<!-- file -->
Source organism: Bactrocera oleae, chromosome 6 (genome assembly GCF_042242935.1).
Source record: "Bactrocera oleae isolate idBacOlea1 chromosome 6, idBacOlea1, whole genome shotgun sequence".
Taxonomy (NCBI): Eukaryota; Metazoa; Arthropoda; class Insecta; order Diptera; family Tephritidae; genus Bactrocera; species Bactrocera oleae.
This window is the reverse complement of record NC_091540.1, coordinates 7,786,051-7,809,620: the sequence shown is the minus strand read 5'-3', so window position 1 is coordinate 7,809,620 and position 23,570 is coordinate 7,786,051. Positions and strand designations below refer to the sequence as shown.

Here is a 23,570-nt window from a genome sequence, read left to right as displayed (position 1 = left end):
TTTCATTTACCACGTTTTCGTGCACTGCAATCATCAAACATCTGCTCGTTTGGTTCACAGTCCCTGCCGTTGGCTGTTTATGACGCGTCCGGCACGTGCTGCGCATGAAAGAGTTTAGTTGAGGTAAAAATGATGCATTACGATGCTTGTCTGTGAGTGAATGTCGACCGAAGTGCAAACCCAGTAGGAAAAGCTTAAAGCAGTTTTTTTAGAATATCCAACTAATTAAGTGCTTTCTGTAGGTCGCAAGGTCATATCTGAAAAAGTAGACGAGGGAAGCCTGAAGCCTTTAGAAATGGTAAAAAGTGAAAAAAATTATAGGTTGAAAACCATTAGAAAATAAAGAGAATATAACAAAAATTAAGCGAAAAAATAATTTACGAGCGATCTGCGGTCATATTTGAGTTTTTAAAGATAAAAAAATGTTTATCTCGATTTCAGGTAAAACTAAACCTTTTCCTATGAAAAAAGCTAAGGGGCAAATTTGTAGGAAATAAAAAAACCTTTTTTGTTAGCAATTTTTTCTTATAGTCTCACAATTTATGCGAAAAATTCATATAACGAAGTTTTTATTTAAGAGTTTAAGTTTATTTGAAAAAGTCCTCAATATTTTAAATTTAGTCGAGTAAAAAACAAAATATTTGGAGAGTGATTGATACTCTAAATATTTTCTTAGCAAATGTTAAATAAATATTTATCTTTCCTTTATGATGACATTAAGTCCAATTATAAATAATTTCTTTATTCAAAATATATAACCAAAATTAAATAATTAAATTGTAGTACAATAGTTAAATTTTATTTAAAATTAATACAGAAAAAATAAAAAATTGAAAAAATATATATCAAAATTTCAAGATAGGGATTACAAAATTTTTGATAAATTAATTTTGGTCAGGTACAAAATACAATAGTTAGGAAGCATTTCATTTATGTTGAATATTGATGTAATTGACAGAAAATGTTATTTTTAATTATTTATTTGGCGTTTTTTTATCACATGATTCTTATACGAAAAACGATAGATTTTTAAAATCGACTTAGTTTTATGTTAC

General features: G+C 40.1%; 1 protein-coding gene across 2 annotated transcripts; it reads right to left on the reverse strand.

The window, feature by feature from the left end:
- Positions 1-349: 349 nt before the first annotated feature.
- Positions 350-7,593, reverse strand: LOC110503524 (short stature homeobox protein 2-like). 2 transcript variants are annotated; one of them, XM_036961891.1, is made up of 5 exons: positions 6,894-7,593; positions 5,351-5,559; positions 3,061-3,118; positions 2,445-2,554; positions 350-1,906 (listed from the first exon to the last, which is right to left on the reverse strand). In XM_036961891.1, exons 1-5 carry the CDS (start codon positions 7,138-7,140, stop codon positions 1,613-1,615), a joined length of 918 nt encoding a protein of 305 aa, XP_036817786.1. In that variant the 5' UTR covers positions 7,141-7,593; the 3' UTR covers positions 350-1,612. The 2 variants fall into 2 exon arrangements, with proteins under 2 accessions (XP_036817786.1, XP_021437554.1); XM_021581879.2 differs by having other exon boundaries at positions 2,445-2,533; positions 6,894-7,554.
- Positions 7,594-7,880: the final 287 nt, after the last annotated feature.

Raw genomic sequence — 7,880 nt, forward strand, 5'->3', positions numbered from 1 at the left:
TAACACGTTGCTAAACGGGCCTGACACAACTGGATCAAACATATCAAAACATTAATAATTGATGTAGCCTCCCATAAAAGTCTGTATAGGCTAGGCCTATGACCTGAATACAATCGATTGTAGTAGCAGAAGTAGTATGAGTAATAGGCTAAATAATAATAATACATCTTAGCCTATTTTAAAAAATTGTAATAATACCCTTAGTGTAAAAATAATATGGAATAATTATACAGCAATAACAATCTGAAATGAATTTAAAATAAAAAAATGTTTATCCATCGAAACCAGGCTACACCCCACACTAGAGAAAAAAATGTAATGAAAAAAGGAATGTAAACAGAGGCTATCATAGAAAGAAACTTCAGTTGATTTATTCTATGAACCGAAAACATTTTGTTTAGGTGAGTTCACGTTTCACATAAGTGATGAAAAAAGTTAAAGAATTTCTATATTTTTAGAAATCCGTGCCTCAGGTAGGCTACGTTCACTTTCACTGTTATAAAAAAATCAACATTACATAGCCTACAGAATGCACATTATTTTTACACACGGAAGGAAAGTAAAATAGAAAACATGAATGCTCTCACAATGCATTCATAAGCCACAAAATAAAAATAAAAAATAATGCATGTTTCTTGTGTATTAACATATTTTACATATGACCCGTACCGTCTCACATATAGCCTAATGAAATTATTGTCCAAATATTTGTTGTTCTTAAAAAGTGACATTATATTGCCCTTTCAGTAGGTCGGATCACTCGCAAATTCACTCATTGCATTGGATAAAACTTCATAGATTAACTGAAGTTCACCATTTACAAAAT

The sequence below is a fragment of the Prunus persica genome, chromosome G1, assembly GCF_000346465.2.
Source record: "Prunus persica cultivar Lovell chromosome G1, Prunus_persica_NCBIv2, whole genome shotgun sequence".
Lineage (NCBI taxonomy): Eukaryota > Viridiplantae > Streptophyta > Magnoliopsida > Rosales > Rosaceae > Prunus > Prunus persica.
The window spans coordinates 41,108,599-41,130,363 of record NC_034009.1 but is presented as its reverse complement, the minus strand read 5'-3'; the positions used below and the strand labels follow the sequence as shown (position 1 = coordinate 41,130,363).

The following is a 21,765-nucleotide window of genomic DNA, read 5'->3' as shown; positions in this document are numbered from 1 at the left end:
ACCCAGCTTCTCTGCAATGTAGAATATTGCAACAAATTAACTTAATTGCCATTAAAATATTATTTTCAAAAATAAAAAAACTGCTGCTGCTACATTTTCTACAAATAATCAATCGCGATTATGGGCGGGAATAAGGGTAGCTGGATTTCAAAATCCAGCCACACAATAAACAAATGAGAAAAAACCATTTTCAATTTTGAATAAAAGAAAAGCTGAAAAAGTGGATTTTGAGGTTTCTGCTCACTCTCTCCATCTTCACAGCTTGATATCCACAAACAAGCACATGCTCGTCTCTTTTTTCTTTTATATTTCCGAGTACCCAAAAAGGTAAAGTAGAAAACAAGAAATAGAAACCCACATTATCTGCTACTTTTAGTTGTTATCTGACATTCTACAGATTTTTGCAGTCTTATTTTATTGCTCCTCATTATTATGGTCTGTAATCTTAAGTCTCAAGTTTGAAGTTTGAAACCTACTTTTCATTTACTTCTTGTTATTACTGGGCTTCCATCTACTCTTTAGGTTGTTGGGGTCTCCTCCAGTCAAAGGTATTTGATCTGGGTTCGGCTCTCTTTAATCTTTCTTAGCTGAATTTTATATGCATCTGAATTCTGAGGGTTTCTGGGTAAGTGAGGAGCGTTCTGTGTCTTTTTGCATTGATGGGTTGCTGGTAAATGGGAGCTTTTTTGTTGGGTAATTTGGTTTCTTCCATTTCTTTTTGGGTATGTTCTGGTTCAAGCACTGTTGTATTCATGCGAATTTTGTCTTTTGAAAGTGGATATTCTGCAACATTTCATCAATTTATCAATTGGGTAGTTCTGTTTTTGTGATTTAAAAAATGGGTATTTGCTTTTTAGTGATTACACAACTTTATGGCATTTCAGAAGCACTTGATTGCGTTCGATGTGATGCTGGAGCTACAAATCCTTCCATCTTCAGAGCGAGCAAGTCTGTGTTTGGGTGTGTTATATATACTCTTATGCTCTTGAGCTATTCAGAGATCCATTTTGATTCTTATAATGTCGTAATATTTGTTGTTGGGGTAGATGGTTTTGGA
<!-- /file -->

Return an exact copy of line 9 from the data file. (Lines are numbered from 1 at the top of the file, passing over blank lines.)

- Positions 1-349: 349 nt before the first annotated feature.